Gangnam Style, a South Korean song, has taken the world by storm, emerging as the most viewed video on YouTube. And as is wont with things successful, people have started to look for the reasons behind its success. The song has been labelled a crossover from the East to the West, something that took actor Jackie Chan three decades to achieve.
One article looking into the success of the song pointed out, “Yet, its rise to universality is no fluke. Its success occurs when the world is shifting in radical ways, at a time when individuals, empowered by information technology, can change world history.”
The problem with this argument is that the same information technology was available to other songs and artists.
Take the case of Kolaveri Di, which took India by storm earlier this year. Like Gangnam Style, the song had been put up on YouTube and was trending within days of its upload. But its popularity never spread beyond India and Indians. What gives? If information technology was the only criterion then Kolaveri Di should have been as big a hit as Gangnam Style, perhaps even bigger given that a sufficient number of Indians live in all corners of the globe.
So what is happening here?
As Paul Ormerod explains in his new book, Positive Linking – How Networks Can Revolutionise the World, “As usual, we could in principle always tell a story after the event which purports to the account for the much further greater popularity of one video compared to another.”
In other words, it is easy to rationalise success by spinning a story around it once it has happened, but this may not quite be the reason for the success. Like the success of Kolaveri Di was attributed to its keep it simple stupid, or KISS, strategy.
But if identifying success was so easy we would all be doing it. Michael Mauboussin has a very interesting example in his soon-to-be-released book The Success Equation – Untangling Skill and Luck in Business, Sports and Investing. Llyod Braun, chairman of ABC Entertainment Group, had proposed a show called Lost, a sort of cross between Cast Away, a movie that featured Tom Hanks stranded on a desert island, and Survivor, a reality TV show about contestants who compete with one another in the wilderness and then vote to remove members until only one person is left.
“Michael Eisner, the CEO of Disney… heard the pitch and rated Loss 2 on a scale of 1 to 10, 1 being the worst… Eisner later called the show ‘terrible’… Despite Eisner’s dim view of the show, Lost was a smash success… Lost ran for six reasons and improved ABC’s slumping ratings and profits,” writes Mauboussin. Ironically, Braun, who had proposed the show, had already been fired by then.
The history of cultural markets is full of such examples. As Duncan J Watts writes in Everything is Obvious – Once You Know the Answer, “The history of cultural markets is crowded with examples of future blockbusters – Elvis, Star Wars, Seinfeld. Harry Potter, American Idol – that publishers and movie studios left for read while simultaneously betting big on total failures.”
Another great example is Slumdog Millionaire which almost did not release and went to DVD straight away. The film went on to win eight Oscar awards. The Hangover was another such hit. The movie, made with a low budget of $35 million, went on to earn close to $468 million.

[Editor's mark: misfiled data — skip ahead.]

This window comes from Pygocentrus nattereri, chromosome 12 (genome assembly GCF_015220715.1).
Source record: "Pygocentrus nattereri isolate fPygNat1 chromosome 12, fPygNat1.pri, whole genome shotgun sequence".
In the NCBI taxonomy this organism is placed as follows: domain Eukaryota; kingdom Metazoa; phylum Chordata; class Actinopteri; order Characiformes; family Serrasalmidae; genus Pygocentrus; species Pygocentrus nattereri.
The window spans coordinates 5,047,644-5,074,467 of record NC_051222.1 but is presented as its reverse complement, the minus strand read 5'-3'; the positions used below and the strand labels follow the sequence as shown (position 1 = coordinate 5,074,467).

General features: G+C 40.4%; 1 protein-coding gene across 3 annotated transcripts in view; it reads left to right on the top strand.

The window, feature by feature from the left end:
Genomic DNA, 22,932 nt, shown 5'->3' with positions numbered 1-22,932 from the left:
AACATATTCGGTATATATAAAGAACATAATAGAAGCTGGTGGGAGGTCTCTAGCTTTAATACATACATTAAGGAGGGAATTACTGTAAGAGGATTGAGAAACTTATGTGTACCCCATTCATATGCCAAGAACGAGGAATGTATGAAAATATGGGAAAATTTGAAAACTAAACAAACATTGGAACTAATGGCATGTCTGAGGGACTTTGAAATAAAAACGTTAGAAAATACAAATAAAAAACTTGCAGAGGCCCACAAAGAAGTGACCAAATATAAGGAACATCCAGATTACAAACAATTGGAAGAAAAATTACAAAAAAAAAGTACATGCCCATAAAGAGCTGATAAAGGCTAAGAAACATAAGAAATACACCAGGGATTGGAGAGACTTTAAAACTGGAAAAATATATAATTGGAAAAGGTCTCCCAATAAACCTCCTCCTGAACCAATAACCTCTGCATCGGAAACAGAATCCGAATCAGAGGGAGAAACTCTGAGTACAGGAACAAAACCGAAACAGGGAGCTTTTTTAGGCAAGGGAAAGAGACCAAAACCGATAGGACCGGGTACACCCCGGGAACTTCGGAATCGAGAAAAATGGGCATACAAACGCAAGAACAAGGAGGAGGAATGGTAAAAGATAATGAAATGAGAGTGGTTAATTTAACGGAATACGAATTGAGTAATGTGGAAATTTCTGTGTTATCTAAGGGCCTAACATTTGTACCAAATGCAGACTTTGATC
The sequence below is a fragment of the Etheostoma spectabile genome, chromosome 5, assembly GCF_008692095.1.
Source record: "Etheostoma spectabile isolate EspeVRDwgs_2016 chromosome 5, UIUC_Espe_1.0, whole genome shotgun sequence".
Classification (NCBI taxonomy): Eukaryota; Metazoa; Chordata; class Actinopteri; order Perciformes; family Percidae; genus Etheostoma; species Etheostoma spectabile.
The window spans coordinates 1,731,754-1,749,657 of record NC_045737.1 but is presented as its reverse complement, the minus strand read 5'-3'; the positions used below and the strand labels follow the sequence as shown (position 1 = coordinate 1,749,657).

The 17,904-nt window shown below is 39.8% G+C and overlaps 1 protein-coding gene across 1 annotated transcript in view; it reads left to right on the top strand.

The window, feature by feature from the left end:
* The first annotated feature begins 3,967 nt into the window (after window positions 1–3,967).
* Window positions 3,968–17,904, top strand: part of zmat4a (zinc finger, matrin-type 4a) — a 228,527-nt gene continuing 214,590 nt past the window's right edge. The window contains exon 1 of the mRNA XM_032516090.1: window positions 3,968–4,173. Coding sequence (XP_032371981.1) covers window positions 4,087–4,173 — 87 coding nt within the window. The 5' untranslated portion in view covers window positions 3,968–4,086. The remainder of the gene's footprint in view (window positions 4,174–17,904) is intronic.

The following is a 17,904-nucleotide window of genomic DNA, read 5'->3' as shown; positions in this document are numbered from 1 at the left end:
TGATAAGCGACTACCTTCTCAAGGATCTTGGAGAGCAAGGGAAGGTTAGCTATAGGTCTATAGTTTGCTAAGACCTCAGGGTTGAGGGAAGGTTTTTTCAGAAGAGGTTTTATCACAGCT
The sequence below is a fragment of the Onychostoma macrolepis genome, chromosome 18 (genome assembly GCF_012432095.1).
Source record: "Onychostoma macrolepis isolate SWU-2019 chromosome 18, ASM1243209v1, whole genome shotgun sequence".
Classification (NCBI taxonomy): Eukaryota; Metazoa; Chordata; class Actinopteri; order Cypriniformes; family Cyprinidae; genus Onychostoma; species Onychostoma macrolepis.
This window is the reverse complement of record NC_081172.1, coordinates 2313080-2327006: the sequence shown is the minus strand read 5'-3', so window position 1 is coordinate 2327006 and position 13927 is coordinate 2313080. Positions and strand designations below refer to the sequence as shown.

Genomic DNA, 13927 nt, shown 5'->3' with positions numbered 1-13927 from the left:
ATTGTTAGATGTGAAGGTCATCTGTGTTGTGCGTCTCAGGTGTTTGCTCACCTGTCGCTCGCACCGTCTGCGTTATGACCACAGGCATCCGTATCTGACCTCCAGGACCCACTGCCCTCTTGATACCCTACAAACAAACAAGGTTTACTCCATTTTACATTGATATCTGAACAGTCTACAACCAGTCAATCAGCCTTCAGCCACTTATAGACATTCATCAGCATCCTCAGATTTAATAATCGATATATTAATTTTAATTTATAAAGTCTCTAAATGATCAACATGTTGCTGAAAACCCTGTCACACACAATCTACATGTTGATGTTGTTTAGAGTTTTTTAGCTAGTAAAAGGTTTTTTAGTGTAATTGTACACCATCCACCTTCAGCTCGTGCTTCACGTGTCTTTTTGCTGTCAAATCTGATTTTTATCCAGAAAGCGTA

Closer home, critics had written off Sholay as dead ember and Hum Aapke Hain Kaun as an extended wedding video. We all know what happened there. In fact, scores of Hindi movies made since then are merely different versions of these two movies.
JK Rowling’s Harry Potter and the Philosopher’s Stone was rejected by 12 publishers till Bloomsbury agreed to publish it. The first print run of the book was 1,000 copies. Yet, once the book was a super hit, it was deemed as a phenomenon waiting to happen.
Maouboussin offers an explanation. “Our society often associates success with quality. In a fiercely competitive market, the thinking goes, only the best products rise to the surface. Once a product is a hit, whether a blockbuster movie or a bestselling book, we readily point to the attributes that make it so appealing,” he writes in a research paper titled Was Harry Potter Inevitable?
His new book adds to this. “If you are like me, you have a hard time accepting that there isn’t something just a little special about The Da Vinci Code, Titanic, or Mona Lisa. The very fact that they are so wildly popular seems to be all the evidence you need to conclude that they have some special qualities that makes them stand above all the rest. But all three were surprises. Our minds are expert at wiping out surprises and creating order, and order dictates that these products are special.”
Hence, the reasons highlighted have nothing to do with the success, typically. People like the product (be it a book, a song or a movie) initially and once the product becomes slightly popular, they tend to become more popular because they are popular. This is referred to as the Matthew Effect after a verse in the Gospel of Matthew, “For whosever hath, to him shall be given, and he shall have more abundance.”
But that clearly doesn’t stop people from coming up with more and more explanations for success. As Watt puts it “In the end, the only honest explanation may be the one given by the publisher of Lynne Truss’s surprise bestseller, Eats, Shoots and Leaves, who, when asked to explain its success, replied that “it sold because lots of people bought it”.
So did Gangnam Style. It worked because a lot of people heard it. Its success was a complete ‘fluke’.
Kaul is a writer and can be reached at firstname.lastname@example.org